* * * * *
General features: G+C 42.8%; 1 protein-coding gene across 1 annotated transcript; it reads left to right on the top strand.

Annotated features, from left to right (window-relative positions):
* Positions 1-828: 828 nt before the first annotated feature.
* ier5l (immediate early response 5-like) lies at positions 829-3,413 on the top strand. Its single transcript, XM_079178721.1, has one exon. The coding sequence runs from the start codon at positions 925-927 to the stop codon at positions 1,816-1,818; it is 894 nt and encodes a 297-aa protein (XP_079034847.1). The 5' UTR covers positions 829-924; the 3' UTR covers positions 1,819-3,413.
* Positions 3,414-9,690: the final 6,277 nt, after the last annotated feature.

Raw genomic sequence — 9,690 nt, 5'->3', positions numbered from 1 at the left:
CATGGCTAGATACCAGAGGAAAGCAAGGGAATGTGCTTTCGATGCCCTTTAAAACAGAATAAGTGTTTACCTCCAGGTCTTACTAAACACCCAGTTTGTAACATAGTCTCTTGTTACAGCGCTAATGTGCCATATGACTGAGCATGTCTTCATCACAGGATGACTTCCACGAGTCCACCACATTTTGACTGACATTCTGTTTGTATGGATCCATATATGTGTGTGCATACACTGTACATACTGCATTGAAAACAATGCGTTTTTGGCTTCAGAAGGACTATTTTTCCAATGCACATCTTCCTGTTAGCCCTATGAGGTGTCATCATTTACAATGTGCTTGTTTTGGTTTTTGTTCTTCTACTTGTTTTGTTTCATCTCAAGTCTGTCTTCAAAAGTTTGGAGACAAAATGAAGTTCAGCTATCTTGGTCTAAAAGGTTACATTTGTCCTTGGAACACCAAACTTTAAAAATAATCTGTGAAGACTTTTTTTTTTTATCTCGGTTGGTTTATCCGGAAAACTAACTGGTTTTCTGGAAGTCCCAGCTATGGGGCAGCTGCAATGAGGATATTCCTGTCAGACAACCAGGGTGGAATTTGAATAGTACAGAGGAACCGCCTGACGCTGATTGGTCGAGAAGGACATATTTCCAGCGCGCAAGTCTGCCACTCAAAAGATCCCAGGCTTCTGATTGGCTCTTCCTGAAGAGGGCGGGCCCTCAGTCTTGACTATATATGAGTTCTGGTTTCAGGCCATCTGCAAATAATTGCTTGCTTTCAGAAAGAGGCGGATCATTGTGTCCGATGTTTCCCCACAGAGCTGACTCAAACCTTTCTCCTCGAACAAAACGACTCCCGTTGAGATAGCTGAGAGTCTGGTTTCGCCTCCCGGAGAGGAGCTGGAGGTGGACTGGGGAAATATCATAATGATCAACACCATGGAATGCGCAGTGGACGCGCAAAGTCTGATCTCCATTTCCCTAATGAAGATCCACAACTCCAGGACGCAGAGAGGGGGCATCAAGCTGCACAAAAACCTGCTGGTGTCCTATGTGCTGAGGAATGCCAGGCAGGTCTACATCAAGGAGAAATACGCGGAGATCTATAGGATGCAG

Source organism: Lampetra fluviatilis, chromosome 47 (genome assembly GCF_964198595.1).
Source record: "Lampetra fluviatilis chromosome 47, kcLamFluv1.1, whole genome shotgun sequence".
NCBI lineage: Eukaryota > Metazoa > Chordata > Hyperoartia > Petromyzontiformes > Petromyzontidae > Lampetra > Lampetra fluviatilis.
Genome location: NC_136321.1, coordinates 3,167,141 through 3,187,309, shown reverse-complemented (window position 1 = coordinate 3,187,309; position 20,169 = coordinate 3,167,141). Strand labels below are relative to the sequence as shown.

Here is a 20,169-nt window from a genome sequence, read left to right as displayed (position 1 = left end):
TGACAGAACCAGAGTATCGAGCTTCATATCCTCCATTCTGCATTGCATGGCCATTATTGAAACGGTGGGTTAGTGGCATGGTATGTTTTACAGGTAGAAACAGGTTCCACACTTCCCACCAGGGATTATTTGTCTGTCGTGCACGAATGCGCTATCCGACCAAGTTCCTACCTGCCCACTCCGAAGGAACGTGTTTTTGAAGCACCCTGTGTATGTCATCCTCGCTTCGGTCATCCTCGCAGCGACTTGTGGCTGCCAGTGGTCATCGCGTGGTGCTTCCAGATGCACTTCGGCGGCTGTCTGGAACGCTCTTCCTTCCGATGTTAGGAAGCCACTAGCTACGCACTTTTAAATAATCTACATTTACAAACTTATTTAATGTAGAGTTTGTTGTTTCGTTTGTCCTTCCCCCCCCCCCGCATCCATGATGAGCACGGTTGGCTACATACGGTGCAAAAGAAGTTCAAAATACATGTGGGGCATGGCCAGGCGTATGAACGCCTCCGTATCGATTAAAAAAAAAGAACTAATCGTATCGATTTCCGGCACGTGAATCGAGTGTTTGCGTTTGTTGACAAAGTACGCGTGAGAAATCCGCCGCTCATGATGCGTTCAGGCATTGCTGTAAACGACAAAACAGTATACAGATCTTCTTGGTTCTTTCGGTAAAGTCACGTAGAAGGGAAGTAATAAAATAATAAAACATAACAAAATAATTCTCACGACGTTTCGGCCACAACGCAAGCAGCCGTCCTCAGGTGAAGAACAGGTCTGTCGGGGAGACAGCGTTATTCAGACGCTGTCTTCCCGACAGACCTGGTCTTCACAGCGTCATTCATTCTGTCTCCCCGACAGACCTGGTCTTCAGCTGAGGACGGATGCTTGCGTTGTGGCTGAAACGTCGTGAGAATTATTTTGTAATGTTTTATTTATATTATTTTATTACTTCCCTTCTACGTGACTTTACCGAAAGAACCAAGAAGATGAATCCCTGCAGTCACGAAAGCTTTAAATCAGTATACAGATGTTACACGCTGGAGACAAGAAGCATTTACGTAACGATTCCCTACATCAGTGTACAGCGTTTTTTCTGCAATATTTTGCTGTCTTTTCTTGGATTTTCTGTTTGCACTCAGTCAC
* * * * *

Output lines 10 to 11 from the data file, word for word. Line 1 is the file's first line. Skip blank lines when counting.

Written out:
NCBI lineage: Eukaryota > Metazoa > Chordata > Hyperoartia > Petromyzontiformes > Petromyzontidae > Lampetra > Lampetra fluviatilis.
Genome location: NC_136321.1, coordinates 3,167,141 through 3,187,309, shown reverse-complemented (window position 1 = coordinate 3,187,309; position 20,169 = coordinate 3,167,141). Strand labels below are relative to the sequence as shown.